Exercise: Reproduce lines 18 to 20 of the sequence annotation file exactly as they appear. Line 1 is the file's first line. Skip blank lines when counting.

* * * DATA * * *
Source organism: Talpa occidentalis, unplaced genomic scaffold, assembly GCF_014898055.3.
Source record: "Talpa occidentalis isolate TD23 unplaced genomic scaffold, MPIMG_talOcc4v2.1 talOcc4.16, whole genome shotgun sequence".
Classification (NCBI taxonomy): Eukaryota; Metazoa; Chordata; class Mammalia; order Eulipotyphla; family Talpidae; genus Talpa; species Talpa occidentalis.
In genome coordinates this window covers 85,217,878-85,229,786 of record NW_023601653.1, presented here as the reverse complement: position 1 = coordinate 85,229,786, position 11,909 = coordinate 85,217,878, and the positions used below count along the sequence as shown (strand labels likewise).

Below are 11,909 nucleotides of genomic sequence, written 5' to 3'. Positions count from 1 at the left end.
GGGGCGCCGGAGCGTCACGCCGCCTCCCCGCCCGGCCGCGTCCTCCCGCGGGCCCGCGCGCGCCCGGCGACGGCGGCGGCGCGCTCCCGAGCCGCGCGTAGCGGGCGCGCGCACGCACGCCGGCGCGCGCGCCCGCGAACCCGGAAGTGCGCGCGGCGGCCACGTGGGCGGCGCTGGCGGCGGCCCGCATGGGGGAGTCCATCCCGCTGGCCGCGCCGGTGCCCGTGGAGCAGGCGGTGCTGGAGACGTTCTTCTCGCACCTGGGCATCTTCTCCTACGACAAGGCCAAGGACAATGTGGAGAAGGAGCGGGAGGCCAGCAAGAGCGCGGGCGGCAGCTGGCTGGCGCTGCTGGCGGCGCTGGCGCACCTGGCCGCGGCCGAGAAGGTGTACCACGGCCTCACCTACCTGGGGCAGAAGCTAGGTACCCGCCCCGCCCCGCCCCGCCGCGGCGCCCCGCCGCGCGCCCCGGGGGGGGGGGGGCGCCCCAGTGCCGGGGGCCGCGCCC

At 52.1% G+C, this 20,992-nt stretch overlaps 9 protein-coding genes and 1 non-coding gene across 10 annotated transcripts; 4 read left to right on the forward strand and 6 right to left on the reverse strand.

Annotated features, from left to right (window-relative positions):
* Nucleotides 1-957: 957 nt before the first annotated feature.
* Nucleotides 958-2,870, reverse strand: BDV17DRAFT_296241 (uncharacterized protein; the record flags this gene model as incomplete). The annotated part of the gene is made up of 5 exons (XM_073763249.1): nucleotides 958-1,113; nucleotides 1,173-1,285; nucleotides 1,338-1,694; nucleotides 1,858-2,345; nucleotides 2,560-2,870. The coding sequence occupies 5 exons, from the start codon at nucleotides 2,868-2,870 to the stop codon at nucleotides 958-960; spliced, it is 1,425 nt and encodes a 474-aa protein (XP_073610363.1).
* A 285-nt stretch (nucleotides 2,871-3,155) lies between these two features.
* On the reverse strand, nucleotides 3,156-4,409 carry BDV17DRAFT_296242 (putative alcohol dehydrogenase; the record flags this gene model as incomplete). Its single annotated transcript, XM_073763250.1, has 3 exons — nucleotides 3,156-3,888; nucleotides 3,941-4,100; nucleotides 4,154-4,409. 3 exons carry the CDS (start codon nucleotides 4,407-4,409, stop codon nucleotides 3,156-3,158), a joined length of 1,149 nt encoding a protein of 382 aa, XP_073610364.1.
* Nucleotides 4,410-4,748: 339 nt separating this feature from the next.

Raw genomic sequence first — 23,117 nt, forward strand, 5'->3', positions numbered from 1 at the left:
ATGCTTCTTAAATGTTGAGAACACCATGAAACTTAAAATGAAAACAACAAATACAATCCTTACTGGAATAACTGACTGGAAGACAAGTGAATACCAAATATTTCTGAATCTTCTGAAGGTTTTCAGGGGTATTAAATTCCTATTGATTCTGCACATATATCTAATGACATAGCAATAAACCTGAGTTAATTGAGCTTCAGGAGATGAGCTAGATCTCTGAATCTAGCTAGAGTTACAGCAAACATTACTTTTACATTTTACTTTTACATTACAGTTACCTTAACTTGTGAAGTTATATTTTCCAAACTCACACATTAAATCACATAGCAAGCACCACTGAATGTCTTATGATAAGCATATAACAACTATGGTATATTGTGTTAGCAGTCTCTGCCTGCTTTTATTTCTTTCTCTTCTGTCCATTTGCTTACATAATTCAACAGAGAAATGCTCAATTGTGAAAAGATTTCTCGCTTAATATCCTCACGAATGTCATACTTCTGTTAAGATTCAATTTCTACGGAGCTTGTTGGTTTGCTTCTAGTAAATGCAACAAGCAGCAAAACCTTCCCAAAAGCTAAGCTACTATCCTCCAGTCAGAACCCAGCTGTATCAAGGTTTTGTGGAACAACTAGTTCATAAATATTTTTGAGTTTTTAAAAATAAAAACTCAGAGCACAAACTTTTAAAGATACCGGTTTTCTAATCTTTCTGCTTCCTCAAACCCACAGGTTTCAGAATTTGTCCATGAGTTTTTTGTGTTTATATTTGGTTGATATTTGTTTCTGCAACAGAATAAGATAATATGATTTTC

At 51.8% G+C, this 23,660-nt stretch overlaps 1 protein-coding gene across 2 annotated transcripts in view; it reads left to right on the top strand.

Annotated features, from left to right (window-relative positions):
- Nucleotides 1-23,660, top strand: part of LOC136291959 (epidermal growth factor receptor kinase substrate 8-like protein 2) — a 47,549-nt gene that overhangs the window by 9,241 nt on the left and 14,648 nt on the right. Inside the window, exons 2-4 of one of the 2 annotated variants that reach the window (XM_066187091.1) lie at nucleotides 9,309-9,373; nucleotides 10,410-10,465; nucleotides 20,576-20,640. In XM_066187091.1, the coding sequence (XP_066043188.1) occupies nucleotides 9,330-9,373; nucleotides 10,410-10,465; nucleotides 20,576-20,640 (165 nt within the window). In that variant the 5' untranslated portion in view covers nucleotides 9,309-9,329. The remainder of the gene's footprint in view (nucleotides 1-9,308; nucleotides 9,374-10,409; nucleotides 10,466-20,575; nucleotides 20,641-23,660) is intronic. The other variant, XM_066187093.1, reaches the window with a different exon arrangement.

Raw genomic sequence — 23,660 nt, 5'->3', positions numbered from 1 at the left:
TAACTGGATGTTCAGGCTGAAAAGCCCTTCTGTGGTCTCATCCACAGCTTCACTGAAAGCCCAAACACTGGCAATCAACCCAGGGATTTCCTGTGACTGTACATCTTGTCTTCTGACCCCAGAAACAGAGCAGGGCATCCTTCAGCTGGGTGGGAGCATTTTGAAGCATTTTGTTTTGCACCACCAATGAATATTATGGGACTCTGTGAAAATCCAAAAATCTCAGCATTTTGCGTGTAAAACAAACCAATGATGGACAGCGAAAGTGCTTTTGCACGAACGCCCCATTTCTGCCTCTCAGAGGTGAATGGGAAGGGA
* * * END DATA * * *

- Nucleotides 1-23,660, top strand: part of LOC136291959 (epidermal growth factor receptor kinase substrate 8-like protein 2) — a 47,549-nt gene that overhangs the window by 9,241 nt on the left and 14,648 nt on the right. Inside the window, exons 2-4 of one of the 2 annotated variants that reach the window (XM_066187091.1) lie at nucleotides 9,309-9,373; nucleotides 10,410-10,465; nucleotides 20,576-20,640. In XM_066187091.1, the coding sequence (XP_066043188.1) occupies nucleotides 9,330-9,373; nucleotides 10,410-10,465; nucleotides 20,576-20,640 (165 nt within the window). In that variant the 5' untranslated portion in view covers nucleotides 9,309-9,329. The remainder of the gene's footprint in view (nucleotides 1-9,308; nucleotides 9,374-10,409; nucleotides 10,466-20,575; nucleotides 20,641-23,660) is intronic. The other variant, XM_066187093.1, reaches the window with a different exon arrangement.

Raw genomic sequence — 23,660 nt, 5'->3', positions numbered from 1 at the left:
TAACTGGATGTTCAGGCTGAAAAGCCCTTCTGTGGTCTCATCCACAGCTTCACTGAAAGCCCAAACACTGGCAATCAACCCAGGGATTTCCTGTGACTGTACATCTTGTCTTCTGACCCCAGAAACAGAGCAGGGCATCCTTCAGCTGGGTGGGAGCATTTTGAAGCATTTTGTTTTGCACCACCAATGAATATTATGGGACTCTGTGAAAATCCAAAAATCTCAGCATTTTGCGTGTAAAACAAACCAATGATGGACAGCGAAAGTGCTTTTGCACGAACGCCCCATTTCTGCCTCTCAGAGGTGAATGGGAAGGGA